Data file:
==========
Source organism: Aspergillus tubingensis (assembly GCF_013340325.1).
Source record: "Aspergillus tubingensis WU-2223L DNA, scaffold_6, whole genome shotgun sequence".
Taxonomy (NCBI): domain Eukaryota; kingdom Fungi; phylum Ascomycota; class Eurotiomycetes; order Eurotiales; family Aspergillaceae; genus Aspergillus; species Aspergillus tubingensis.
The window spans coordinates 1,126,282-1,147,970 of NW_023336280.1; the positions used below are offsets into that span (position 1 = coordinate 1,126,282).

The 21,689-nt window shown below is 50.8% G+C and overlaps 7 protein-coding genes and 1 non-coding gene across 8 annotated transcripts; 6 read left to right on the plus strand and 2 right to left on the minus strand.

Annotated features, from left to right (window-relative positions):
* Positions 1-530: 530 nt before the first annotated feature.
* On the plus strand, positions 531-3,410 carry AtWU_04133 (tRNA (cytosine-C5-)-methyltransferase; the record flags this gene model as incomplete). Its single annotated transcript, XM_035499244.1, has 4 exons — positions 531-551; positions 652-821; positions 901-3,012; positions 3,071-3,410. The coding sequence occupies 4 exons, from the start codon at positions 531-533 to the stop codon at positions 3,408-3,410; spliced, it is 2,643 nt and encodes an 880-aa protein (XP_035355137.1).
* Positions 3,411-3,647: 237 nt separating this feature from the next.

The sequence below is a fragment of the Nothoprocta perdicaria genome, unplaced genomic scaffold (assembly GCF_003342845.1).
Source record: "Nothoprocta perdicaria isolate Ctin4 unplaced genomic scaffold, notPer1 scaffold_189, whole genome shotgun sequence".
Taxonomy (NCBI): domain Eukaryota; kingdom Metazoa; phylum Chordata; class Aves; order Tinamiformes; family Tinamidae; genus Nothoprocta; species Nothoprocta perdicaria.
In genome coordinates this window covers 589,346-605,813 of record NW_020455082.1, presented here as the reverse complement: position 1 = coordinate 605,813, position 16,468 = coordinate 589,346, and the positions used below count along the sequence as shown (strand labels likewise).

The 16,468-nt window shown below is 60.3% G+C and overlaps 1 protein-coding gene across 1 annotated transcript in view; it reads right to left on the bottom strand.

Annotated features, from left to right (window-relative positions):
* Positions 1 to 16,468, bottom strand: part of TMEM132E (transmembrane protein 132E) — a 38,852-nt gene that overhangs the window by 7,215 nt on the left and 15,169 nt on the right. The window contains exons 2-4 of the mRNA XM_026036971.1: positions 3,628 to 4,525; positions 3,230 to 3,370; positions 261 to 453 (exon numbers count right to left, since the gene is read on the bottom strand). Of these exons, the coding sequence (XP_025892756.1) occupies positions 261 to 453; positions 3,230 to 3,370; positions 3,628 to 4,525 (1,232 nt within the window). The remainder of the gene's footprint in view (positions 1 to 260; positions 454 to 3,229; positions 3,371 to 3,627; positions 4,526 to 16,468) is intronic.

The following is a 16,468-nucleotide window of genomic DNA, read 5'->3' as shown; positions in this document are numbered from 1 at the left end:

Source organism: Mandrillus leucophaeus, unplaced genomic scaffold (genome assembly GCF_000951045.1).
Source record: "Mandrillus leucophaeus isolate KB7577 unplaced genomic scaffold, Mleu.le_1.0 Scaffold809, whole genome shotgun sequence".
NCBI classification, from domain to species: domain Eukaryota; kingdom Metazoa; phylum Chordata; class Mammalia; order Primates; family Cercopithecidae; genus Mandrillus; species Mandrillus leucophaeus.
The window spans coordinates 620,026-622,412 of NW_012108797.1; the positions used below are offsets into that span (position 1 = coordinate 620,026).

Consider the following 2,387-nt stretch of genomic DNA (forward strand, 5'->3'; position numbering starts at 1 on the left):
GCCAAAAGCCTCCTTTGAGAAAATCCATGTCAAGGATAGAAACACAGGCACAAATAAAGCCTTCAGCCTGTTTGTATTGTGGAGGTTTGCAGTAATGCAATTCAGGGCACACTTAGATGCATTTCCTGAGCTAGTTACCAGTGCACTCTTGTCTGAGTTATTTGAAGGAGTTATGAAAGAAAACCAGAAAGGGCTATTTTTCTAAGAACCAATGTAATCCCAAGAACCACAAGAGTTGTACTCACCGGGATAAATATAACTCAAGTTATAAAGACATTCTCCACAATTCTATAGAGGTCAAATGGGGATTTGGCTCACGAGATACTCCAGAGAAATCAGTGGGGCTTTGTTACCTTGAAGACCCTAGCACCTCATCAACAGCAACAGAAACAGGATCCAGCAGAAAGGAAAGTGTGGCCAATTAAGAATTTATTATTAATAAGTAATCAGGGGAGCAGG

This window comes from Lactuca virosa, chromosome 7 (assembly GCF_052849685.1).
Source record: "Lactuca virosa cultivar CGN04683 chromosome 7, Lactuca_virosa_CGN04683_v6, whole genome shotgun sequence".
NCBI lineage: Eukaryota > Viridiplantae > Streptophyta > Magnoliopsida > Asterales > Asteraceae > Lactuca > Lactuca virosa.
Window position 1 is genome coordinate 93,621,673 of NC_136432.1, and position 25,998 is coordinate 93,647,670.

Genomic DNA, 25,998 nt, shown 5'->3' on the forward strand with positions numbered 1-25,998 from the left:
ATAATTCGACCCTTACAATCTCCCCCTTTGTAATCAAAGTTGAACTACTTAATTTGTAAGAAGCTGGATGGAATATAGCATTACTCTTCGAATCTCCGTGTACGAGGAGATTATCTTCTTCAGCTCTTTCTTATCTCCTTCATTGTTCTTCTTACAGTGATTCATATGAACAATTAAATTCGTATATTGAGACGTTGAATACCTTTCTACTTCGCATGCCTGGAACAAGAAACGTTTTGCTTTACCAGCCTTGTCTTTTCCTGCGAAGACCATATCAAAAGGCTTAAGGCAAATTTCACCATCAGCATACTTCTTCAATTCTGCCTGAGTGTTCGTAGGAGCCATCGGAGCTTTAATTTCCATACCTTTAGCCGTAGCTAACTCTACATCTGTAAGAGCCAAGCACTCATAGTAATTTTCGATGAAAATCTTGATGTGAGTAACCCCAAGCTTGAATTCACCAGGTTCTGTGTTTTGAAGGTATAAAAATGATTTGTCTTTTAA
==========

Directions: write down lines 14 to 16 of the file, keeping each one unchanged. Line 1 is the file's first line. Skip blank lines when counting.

The 16,468-nt window shown below is 60.3% G+C and overlaps 1 protein-coding gene across 1 annotated transcript in view; it reads right to left on the bottom strand.

Annotated features, from left to right (window-relative positions):
* Positions 1 to 16,468, bottom strand: part of TMEM132E (transmembrane protein 132E) — a 38,852-nt gene that overhangs the window by 7,215 nt on the left and 15,169 nt on the right. The window contains exons 2-4 of the mRNA XM_026036971.1: positions 3,628 to 4,525; positions 3,230 to 3,370; positions 261 to 453 (exon numbers count right to left, since the gene is read on the bottom strand). Of these exons, the coding sequence (XP_025892756.1) occupies positions 261 to 453; positions 3,230 to 3,370; positions 3,628 to 4,525 (1,232 nt within the window). The remainder of the gene's footprint in view (positions 1 to 260; positions 454 to 3,229; positions 3,371 to 3,627; positions 4,526 to 16,468) is intronic.